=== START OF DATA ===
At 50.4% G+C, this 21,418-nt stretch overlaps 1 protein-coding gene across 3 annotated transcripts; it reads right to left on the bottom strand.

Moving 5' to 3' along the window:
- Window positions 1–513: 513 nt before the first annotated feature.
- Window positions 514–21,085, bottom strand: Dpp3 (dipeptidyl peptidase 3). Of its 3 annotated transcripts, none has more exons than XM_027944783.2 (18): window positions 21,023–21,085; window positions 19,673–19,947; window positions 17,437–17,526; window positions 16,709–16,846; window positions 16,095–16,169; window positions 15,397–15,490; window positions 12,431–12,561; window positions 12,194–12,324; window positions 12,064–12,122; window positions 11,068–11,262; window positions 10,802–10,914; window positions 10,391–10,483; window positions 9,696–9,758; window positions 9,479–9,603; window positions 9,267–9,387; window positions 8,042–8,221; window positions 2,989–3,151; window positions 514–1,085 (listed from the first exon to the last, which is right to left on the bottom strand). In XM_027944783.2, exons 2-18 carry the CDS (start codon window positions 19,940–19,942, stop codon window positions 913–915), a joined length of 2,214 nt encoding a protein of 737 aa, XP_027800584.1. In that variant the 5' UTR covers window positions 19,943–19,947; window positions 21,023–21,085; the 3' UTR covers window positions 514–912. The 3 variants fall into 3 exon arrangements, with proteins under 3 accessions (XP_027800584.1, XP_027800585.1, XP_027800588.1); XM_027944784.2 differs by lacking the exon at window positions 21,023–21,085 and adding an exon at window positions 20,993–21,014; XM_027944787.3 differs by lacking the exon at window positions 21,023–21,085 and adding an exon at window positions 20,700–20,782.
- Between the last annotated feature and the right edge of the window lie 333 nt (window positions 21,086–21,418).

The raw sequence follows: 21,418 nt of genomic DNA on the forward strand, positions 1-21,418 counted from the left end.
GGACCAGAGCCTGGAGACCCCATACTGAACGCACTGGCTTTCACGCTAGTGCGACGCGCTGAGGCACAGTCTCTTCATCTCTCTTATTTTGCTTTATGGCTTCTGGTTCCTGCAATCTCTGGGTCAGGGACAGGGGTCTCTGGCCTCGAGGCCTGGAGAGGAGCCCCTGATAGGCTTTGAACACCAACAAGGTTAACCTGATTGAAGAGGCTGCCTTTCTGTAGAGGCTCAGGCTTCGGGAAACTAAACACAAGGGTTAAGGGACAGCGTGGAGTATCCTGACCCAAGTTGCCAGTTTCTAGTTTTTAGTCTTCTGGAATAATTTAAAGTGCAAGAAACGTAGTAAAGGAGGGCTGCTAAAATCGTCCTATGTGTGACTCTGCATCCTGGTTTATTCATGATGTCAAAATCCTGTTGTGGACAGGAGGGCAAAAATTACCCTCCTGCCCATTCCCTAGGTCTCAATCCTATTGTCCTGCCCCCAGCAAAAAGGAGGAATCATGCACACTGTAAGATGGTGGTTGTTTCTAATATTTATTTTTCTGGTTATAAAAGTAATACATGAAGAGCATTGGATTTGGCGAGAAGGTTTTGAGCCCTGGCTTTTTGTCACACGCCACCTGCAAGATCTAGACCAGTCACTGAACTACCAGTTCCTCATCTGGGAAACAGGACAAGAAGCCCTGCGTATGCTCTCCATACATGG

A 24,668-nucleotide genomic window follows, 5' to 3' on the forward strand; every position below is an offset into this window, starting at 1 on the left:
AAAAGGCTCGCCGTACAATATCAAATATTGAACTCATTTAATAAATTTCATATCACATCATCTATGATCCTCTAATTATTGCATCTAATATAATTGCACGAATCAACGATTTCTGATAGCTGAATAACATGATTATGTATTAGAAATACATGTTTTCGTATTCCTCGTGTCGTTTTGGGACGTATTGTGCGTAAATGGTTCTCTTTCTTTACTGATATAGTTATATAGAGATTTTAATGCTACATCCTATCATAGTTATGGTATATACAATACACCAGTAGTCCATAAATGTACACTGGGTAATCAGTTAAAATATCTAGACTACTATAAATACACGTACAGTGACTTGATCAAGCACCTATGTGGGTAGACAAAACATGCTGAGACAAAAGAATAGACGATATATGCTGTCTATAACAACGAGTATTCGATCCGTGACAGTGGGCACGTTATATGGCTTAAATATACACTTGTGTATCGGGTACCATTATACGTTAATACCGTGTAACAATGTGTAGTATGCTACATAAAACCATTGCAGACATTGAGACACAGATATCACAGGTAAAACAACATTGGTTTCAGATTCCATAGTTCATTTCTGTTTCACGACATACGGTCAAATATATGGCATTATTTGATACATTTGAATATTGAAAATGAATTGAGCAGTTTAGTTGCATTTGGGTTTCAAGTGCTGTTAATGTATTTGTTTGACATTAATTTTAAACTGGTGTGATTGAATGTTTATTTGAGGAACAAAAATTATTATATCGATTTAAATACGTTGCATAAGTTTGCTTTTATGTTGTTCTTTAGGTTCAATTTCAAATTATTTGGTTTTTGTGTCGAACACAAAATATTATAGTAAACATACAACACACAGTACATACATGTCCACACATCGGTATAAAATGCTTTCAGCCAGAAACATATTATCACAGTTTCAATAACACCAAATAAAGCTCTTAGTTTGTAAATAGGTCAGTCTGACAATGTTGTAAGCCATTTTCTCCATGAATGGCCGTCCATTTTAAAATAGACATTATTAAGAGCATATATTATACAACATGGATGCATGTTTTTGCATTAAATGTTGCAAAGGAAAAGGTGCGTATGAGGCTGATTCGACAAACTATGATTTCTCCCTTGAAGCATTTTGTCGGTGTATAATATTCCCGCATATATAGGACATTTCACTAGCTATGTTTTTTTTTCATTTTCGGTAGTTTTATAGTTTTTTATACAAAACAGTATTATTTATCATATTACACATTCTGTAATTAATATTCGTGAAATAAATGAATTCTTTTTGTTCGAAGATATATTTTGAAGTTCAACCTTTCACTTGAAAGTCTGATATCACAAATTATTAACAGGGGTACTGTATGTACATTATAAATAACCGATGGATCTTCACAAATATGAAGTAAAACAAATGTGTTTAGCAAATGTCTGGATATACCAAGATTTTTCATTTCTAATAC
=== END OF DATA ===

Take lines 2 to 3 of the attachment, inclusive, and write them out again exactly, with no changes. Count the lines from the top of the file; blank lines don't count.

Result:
Moving 5' to 3' along the window:
- Window positions 1–513: 513 nt before the first annotated feature.